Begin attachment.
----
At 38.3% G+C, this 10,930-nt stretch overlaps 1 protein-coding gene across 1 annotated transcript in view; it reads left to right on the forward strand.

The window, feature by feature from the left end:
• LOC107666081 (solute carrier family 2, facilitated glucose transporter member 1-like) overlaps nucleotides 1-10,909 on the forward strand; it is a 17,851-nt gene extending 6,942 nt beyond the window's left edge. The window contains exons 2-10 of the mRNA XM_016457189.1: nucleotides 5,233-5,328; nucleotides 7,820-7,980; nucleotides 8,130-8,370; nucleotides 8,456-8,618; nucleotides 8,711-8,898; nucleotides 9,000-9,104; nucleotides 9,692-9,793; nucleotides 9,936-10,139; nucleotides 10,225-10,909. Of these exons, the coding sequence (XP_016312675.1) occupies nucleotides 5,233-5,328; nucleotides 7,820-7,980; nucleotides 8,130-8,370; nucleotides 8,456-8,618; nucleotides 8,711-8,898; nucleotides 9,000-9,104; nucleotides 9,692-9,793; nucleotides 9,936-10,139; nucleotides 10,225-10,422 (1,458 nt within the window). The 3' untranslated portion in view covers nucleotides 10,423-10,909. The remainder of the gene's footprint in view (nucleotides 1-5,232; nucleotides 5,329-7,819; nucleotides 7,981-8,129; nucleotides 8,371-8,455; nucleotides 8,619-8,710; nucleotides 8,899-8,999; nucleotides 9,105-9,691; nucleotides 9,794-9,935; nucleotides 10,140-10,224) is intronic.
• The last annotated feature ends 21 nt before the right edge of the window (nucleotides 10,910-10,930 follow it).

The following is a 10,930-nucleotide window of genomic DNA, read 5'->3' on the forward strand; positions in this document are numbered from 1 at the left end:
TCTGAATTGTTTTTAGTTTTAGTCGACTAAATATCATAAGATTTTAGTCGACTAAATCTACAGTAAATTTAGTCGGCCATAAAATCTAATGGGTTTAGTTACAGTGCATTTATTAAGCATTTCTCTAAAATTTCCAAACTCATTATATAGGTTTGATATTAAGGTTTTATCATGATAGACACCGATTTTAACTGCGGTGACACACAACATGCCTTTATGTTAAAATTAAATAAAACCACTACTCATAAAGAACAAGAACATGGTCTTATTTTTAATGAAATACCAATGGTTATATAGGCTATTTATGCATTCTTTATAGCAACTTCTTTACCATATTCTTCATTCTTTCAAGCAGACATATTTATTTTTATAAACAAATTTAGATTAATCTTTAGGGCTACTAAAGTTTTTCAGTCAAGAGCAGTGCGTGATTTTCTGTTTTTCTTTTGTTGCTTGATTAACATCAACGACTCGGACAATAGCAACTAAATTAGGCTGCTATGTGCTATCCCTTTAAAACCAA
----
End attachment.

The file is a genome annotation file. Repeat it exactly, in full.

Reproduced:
At 38.3% G+C, this 10,930-nt stretch overlaps 1 protein-coding gene across 1 annotated transcript in view; it reads left to right on the forward strand.

The window, feature by feature from the left end:
• LOC107666081 (solute carrier family 2, facilitated glucose transporter member 1-like) overlaps nucleotides 1-10,909 on the forward strand; it is a 17,851-nt gene extending 6,942 nt beyond the window's left edge. The window contains exons 2-10 of the mRNA XM_016457189.1: nucleotides 5,233-5,328; nucleotides 7,820-7,980; nucleotides 8,130-8,370; nucleotides 8,456-8,618; nucleotides 8,711-8,898; nucleotides 9,000-9,104; nucleotides 9,692-9,793; nucleotides 9,936-10,139; nucleotides 10,225-10,909. Of these exons, the coding sequence (XP_016312675.1) occupies nucleotides 5,233-5,328; nucleotides 7,820-7,980; nucleotides 8,130-8,370; nucleotides 8,456-8,618; nucleotides 8,711-8,898; nucleotides 9,000-9,104; nucleotides 9,692-9,793; nucleotides 9,936-10,139; nucleotides 10,225-10,422 (1,458 nt within the window). The 3' untranslated portion in view covers nucleotides 10,423-10,909. The remainder of the gene's footprint in view (nucleotides 1-5,232; nucleotides 5,329-7,819; nucleotides 7,981-8,129; nucleotides 8,371-8,455; nucleotides 8,619-8,710; nucleotides 8,899-8,999; nucleotides 9,105-9,691; nucleotides 9,794-9,935; nucleotides 10,140-10,224) is intronic.
• The last annotated feature ends 21 nt before the right edge of the window (nucleotides 10,910-10,930 follow it).

The following is a 10,930-nucleotide window of genomic DNA, read 5'->3' on the forward strand; positions in this document are numbered from 1 at the left end:
TCTGAATTGTTTTTAGTTTTAGTCGACTAAATATCATAAGATTTTAGTCGACTAAATCTACAGTAAATTTAGTCGGCCATAAAATCTAATGGGTTTAGTTACAGTGCATTTATTAAGCATTTCTCTAAAATTTCCAAACTCATTATATAGGTTTGATATTAAGGTTTTATCATGATAGACACCGATTTTAACTGCGGTGACACACAACATGCCTTTATGTTAAAATTAAATAAAACCACTACTCATAAAGAACAAGAACATGGTCTTATTTTTAATGAAATACCAATGGTTATATAGGCTATTTATGCATTCTTTATAGCAACTTCTTTACCATATTCTTCATTCTTTCAAGCAGACATATTTATTTTTATAAACAAATTTAGATTAATCTTTAGGGCTACTAAAGTTTTTCAGTCAAGAGCAGTGCGTGATTTTCTGTTTTTCTTTTGTTGCTTGATTAACATCAACGACTCGGACAATAGCAACTAAATTAGGCTGCTATGTGCTATCCCTTTAAAACCAA